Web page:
Officers were responding to dispute at home where woman also died
January 14, 2010 8:30 PM
Police investigate the scene of a fatal shooting of a police officer hours after police found the suspected shooter and his wife dead in their Bredinsburg Road home yesterday.
Michael J. Smith
Two Pennsylvania State Police troopers search cars coming from Bredinsburg Road as part of a manhunt for the man who killed a fellow state trooper.
By Sadie Gurman and Dan Majors Pittsburgh Post-Gazette
A state trooper responding to a domestic dispute in a rural neighborhood in Venango County was shot and killed yesterday as he got out of his car, and the man believed to be responsible for the shooting and his wife were later found dead inside their home.
State police said Trooper Paul G. Richey was shot around 11:45 a.m. yesterday, shortly after he and another officer arrived at the home of Michael J. Smith and his wife Nancy to investigate a possible domestic dispute. It was an address that state police had visited previously to quell disputes, authorities said.
Trooper Richey, who was wearing a bullet-proof vest, was shot once in the chest as he approached a side entrance to the house, said state police Lt. Col. Tedescung "Lenny" Bandy.
A state police report said that as the officers approached the house, a male voice yelled from a window for the troopers to return to their car. The troopers ordered the man to show himself and that's when the Trooper Richey was shot.
Trooper Paul G. Richey
"I don't believe he had a chance," Col. Bandy said. "Whoever took that shot knew he had an advantage. He did not have a chance to defend himself. He was ambushed."
Trooper Jason Whitman radioed for assistance and returned fire, along with other state police responding to the scene. State police said they fired several rounds at the residence while they removed Trooper Richey from the scene.
He was rushed to UPMC Northwest in Cranberry where he was pronounced dead.
Police were called to the home because Mrs. Smith, who worked at a car dealership, had not showed up to work. And police had previously visited the house to settle disputes.
"The troopers at the Franklin barracks weer familiar with Mr. Smith," Col. Bandy said. "Troopers had been to that residence in the past."
Col. Bandy said Mr. Smith, 44, and his wife, 53, were both found in an upstairs bedroom, both with at least one gunshot wound.
Two rifles and a shotgun were also recovered from the house, he said.
Police could not say with certainty, but they believe that Mr. Smith shot his wife before killing himself.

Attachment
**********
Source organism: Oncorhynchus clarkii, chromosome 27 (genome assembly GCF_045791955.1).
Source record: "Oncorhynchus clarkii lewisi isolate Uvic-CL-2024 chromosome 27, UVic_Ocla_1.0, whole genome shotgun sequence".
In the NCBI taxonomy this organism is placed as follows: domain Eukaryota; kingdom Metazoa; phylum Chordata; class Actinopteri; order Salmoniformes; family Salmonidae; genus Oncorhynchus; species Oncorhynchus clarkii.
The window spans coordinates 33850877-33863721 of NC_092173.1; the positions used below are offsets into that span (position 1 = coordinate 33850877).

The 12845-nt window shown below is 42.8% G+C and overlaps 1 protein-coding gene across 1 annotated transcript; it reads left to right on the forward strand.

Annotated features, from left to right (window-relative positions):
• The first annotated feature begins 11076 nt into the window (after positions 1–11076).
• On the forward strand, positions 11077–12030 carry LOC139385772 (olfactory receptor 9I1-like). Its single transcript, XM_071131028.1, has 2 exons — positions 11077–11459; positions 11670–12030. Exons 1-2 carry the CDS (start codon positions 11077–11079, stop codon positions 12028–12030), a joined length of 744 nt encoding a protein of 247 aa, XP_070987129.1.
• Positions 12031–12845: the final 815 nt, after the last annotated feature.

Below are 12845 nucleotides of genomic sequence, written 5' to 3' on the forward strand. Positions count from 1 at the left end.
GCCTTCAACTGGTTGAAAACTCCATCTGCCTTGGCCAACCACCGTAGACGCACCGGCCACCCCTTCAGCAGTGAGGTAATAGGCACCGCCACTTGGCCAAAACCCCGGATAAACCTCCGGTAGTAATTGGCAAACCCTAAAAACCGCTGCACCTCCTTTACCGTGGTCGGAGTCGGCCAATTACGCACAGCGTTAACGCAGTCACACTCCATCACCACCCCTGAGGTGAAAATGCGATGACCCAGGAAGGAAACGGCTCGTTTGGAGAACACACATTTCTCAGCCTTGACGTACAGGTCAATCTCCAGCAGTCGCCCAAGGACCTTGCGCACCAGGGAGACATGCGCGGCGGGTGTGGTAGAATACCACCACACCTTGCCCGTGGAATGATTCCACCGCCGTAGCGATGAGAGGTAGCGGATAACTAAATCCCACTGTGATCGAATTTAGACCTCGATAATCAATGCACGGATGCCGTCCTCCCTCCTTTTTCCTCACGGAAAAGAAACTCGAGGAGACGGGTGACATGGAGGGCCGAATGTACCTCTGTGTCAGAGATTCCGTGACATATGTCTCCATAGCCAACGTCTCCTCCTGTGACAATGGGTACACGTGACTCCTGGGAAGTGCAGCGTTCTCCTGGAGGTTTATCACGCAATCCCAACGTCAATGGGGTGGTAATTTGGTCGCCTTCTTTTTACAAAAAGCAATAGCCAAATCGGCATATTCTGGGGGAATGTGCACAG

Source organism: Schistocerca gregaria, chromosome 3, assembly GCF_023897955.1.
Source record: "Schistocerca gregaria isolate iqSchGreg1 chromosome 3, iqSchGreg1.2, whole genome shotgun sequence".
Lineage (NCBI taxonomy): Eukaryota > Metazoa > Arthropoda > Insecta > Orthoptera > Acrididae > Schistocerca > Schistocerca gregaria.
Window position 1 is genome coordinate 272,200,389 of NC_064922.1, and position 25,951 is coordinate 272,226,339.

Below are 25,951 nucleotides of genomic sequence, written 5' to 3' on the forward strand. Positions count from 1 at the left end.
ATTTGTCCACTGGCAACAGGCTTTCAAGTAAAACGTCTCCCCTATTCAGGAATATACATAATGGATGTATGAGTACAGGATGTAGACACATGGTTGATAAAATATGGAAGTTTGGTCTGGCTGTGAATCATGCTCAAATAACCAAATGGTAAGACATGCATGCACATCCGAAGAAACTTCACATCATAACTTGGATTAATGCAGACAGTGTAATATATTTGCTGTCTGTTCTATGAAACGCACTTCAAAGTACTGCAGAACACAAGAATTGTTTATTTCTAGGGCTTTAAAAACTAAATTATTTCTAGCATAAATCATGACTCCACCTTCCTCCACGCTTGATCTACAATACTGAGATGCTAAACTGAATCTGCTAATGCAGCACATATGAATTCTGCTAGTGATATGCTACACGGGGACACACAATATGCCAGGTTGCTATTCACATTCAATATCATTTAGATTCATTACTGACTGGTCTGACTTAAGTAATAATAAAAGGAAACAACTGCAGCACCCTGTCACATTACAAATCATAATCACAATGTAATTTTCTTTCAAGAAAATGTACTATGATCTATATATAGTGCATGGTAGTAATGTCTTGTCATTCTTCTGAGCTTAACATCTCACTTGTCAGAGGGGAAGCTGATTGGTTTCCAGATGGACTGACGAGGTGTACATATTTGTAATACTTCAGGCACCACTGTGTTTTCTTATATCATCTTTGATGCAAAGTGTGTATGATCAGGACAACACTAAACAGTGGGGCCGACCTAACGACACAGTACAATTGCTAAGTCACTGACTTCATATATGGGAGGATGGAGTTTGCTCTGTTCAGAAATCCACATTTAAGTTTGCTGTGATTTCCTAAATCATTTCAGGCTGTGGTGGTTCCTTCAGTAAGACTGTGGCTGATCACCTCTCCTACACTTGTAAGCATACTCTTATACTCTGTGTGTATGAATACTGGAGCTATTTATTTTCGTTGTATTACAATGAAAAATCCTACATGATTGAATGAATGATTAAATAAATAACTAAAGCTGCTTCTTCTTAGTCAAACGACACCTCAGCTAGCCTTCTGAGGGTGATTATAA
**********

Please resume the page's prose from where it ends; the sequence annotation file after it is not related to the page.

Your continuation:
"The preliminary investigation points to that as the most viable scenario," Col. Bandy said.
But they still do not know whether she was killed after the trooper was shot or before.
Authorities said they found the bodies in the home at about 6:15 p.m. They did not immediately enter the home because they thought whoever had fired at Trooper Richey may still have been inside the home.
They tried several times to make contact with Mr. Smith before a state police Special Emergency Response Team and a SWAT team from the city of Pittsburgh arrived on the scene.
In the minutes after the shooting, dozens of officers from other departments converged on the heavily wooded area where the shooting occurred.
Police believed the shooter may have escaped and launched a manhunt, stopping cars in the area and searching trunks. Several schools in the area were placed on lockdown.
Judy Hards, 65, who lives on Bredinsburg Road with her daughter, Sally, was on jury duty for a DUI case being tried in the Venango County Courthouse in Franklin when the shooting took place.
"We were on a lunch break in a restaurant when we saw all the state police coming through Franklin with sirens blaring and lights flashing," Ms. Hards said. "We knew something was wrong.
"When we got back to the courthouse, we found out that there had been a shooting. And we found out that the trooper who was shot was known by many of the people in the courthouse. It was very sad."
Ms. Hards said her daughter, an office worker in Oil City, called her to make sure she was safe and told her not to go home because police had blocked off the road and were searching for Mr. Smith. In the meantime, Ms. Hards said, her grandchildren were among those locked down in one of the schools.
At about 7 p.m., Ms. Hards said, she learned that police had re-opened Bredinsburg Road, and she returned home.
"It's secluded. It's kind of country," said Ms. Hards, who has lived in the same house for more than 40 years.
Her daughter, however, knew Trooper Richey's wife. They graduated together from Cranberry High School.
"It has hit her pretty hard," Ms. Hards said. "It's not a good day for anybody. This is such a small community, that if you don't know the person, then the person you know knows them. It hits kind of close to home."
Trooper Richey was a 16-year veteran of the Pennsylvania State Police.
Trooper Richey is survived by his wife, Carrie; a son, Connor, 9; and a daughter, Catherine, 6.
Gov. Ed Rendell offered his condolences to the family and friends of the slain trooper and ordered all flags at commonwealth facilities be flown at half-staff.
Records show that Mr. Smith was arrested March 28, 1997, arrested after an incident involving his wife. He was charged with resisting arrest, reckless endangerment, disorderly conduct, harassment, possessing instruments of crime, simple assault and stalking with intent to cause emotional distress.
He pleaded guilty to stalking on Sept. 2, 1997, before District Justice David L. Fish, and was sentenced to three years' probation, a $500 fine and 200 hours of community service.
Mr. Smith later filed a motion for return of a firearm that had been seized during his arrest. The firearm was returned with the stipulation that it be used for hunting.